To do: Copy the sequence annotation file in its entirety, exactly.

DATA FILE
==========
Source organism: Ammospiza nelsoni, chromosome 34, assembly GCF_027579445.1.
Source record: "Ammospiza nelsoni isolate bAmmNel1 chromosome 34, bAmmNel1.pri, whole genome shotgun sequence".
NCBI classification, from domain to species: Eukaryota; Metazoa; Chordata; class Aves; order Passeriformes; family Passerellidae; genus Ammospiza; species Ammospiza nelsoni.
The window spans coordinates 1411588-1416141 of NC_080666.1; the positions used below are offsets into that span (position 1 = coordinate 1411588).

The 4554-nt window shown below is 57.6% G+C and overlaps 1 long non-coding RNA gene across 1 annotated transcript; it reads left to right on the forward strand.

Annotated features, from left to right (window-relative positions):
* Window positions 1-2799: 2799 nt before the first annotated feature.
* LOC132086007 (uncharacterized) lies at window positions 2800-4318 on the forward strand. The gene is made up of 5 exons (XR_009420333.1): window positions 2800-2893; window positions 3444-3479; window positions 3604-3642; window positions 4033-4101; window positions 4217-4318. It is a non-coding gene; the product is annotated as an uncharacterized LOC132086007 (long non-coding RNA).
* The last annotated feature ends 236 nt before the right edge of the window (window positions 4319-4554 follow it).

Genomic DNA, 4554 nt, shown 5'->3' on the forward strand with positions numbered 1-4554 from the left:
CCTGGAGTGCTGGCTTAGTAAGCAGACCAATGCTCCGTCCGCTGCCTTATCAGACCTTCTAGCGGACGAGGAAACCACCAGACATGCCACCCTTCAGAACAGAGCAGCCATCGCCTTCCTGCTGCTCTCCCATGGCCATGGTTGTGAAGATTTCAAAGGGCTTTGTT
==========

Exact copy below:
Source organism: Ammospiza nelsoni, chromosome 34, assembly GCF_027579445.1.
Source record: "Ammospiza nelsoni isolate bAmmNel1 chromosome 34, bAmmNel1.pri, whole genome shotgun sequence".
NCBI classification, from domain to species: Eukaryota; Metazoa; Chordata; class Aves; order Passeriformes; family Passerellidae; genus Ammospiza; species Ammospiza nelsoni.
The window spans coordinates 1411588-1416141 of NC_080666.1; the positions used below are offsets into that span (position 1 = coordinate 1411588).

The 4554-nt window shown below is 57.6% G+C and overlaps 1 long non-coding RNA gene across 1 annotated transcript; it reads left to right on the forward strand.

Annotated features, from left to right (window-relative positions):
* Window positions 1-2799: 2799 nt before the first annotated feature.
* LOC132086007 (uncharacterized) lies at window positions 2800-4318 on the forward strand. The gene is made up of 5 exons (XR_009420333.1): window positions 2800-2893; window positions 3444-3479; window positions 3604-3642; window positions 4033-4101; window positions 4217-4318. It is a non-coding gene; the product is annotated as an uncharacterized LOC132086007 (long non-coding RNA).
* The last annotated feature ends 236 nt before the right edge of the window (window positions 4319-4554 follow it).

Genomic DNA, 4554 nt, shown 5'->3' on the forward strand with positions numbered 1-4554 from the left:
CCTGGAGTGCTGGCTTAGTAAGCAGACCAATGCTCCGTCCGCTGCCTTATCAGACCTTCTAGCGGACGAGGAAACCACCAGACATGCCACCCTTCAGAACAGAGCAGCCATCGCCTTCCTGCTGCTCTCCCATGGCCATGGTTGTGAAGATTTCAAAGGGCTTTGTT